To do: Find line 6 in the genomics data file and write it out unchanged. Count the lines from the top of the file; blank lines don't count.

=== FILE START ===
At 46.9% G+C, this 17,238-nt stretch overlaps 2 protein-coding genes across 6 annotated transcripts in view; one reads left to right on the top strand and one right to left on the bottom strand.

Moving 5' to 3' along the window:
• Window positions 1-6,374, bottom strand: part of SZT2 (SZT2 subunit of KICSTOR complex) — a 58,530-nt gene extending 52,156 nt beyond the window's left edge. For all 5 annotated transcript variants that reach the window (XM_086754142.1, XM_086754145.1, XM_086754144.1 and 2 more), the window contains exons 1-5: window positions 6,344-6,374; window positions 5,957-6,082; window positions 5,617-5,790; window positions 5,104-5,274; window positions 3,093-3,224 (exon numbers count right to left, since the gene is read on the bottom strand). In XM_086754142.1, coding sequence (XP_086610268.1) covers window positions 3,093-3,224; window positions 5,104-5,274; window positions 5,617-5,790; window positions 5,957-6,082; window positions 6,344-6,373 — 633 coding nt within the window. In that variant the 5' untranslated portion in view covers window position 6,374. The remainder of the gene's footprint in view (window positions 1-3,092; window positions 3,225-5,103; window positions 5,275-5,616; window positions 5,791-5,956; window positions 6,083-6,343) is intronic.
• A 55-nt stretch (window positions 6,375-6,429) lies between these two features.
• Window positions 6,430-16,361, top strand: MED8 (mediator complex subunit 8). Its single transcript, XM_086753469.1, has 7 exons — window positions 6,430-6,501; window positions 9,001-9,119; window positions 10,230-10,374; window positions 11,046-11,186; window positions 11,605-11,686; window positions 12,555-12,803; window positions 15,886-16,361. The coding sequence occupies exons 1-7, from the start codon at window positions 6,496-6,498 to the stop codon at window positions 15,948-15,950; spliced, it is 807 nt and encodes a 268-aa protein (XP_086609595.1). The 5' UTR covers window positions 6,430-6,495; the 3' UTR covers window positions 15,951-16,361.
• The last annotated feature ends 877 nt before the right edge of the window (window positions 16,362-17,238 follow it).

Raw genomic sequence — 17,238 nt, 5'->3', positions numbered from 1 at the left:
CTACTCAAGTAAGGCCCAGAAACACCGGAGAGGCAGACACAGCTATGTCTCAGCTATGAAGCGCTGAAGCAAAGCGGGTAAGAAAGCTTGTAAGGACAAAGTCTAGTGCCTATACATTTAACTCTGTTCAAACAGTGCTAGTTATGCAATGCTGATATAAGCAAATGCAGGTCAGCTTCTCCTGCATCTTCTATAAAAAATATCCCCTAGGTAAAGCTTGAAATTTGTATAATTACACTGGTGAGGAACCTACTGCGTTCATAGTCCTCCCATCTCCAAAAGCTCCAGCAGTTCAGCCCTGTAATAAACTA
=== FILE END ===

• The last annotated feature ends 877 nt before the right edge of the window (window positions 16,362-17,238 follow it).